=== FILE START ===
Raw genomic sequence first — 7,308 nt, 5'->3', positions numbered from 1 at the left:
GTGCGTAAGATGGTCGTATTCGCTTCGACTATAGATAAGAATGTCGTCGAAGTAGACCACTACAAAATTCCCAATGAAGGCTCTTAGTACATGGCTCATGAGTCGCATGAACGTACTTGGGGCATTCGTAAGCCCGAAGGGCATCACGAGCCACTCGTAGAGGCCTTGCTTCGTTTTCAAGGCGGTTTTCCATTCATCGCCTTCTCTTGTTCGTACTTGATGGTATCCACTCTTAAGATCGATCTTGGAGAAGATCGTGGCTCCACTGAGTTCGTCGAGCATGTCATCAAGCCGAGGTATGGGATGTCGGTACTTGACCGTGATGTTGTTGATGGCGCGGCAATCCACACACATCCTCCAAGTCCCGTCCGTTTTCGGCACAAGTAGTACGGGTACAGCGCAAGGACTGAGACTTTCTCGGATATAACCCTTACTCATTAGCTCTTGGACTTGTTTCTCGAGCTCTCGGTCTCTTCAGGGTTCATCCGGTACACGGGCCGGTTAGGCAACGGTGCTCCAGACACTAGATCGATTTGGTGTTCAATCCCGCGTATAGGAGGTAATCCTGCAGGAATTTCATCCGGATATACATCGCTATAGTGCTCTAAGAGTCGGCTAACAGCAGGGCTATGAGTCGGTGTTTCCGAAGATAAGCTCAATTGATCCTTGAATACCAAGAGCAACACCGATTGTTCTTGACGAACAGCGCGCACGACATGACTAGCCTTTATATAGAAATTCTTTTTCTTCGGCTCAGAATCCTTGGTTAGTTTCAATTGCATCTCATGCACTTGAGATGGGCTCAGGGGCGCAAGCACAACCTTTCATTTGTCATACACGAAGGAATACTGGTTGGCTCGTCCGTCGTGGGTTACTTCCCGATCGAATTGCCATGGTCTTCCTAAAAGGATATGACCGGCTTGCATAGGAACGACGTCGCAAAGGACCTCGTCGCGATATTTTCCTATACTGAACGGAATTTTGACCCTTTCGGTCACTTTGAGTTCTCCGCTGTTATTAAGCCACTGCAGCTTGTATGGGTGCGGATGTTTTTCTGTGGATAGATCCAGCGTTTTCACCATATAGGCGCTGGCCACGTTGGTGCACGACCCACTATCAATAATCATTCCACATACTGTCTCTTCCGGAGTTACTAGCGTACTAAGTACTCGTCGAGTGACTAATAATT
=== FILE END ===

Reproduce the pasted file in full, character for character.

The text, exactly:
Raw genomic sequence first — 7,308 nt, 5'->3', positions numbered from 1 at the left:
GTGCGTAAGATGGTCGTATTCGCTTCGACTATAGATAAGAATGTCGTCGAAGTAGACCACTACAAAATTCCCAATGAAGGCTCTTAGTACATGGCTCATGAGTCGCATGAACGTACTTGGGGCATTCGTAAGCCCGAAGGGCATCACGAGCCACTCGTAGAGGCCTTGCTTCGTTTTCAAGGCGGTTTTCCATTCATCGCCTTCTCTTGTTCGTACTTGATGGTATCCACTCTTAAGATCGATCTTGGAGAAGATCGTGGCTCCACTGAGTTCGTCGAGCATGTCATCAAGCCGAGGTATGGGATGTCGGTACTTGACCGTGATGTTGTTGATGGCGCGGCAATCCACACACATCCTCCAAGTCCCGTCCGTTTTCGGCACAAGTAGTACGGGTACAGCGCAAGGACTGAGACTTTCTCGGATATAACCCTTACTCATTAGCTCTTGGACTTGTTTCTCGAGCTCTCGGTCTCTTCAGGGTTCATCCGGTACACGGGCCGGTTAGGCAACGGTGCTCCAGACACTAGATCGATTTGGTGTTCAATCCCGCGTATAGGAGGTAATCCTGCAGGAATTTCATCCGGATATACATCGCTATAGTGCTCTAAGAGTCGGCTAACAGCAGGGCTATGAGTCGGTGTTTCCGAAGATAAGCTCAATTGATCCTTGAATACCAAGAGCAACACCGATTGTTCTTGACGAACAGCGCGCACGACATGACTAGCCTTTATATAGAAATTCTTTTTCTTCGGCTCAGAATCCTTGGTTAGTTTCAATTGCATCTCATGCACTTGAGATGGGCTCAGGGGCGCAAGCACAACCTTTCATTTGTCATACACGAAGGAATACTGGTTGGCTCGTCCGTCGTGGGTTACTTCCCGATCGAATTGCCATGGTCTTCCTAAAAGGATATGACCGGCTTGCATAGGAACGACGTCGCAAAGGACCTCGTCGCGATATTTTCCTATACTGAACGGAATTTTGACCCTTTCGGTCACTTTGAGTTCTCCGCTGTTATTAAGCCACTGCAGCTTGTATGGGTGCGGATGTTTTTCTGTGGATAGATCCAGCGTTTTCACCATATAGGCGCTGGCCACGTTGGTGCACGACCCACTATCAATAATCATTCCACATACTGTCTCTTCCGGAGTTACTAGCGTACTAAGTACTCGTCGAGTGACTAATAATT